‘Seepage,’ leaks and breaks
But the expensive work did not produce a watertight building.
At an April 19, 2018 Board of Education meeting, former Superintendent Jill Gildea first reported that there was some “seepage” into the auditorium’s orchestra pit. The pit is the lowest part of the structure, sitting about 9 feet below the surface of the water table.
But officials are not sure whether that fact is the cause of the problem.
“There are several theories about the seepage, all of which are theories,” Brady said. “We don’t know yet. That’s being worked on as well.”
The “water problem” was again discussed in a June 2018 building committee meeting. Minutes from that session include a discussion about seepage in April, when rain followed a fast snow melt. Dan Watson, director of facilities for Greenwich Public Schools, requested that snow not be piled up against the building for the 2018-19 school year as a result.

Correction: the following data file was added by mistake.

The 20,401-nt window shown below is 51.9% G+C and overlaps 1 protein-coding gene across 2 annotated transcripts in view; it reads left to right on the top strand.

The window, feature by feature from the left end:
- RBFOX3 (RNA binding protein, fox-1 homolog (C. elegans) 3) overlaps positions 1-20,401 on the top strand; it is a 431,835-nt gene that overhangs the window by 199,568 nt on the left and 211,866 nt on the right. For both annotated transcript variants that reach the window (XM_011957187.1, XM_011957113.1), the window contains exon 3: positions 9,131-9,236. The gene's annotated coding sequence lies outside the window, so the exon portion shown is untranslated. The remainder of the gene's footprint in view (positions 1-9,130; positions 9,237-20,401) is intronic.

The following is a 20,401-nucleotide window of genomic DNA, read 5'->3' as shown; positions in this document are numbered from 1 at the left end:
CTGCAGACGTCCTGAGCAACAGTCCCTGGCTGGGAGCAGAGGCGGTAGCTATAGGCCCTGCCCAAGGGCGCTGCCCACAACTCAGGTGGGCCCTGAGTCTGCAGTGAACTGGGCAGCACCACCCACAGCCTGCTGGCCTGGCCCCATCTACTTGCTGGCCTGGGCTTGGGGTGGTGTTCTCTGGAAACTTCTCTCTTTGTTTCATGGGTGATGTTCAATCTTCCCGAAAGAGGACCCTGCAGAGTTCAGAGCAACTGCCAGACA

“It’s a certain circumstance that causes the water,” said Laura Rabin, school board representative to the MISA Building Committee. “The last time, it was snow against the building.”
Waterproofing extends up the first 50 feet of MISA, five feet higher than the water table. Water could be going over the waterproofing, or through a hole and getting into the building, Brady said.
The seepage is one reason why, more than three years after the building opened, the project has not yet been “closed” and handed over from the building committee to the school board.
With $50,000 in the MISA budget left to spend, committee members have requested that some construction money go toward investigating the source of the seepage.
Messages sent to a representative from Turner Construction were not returned this week.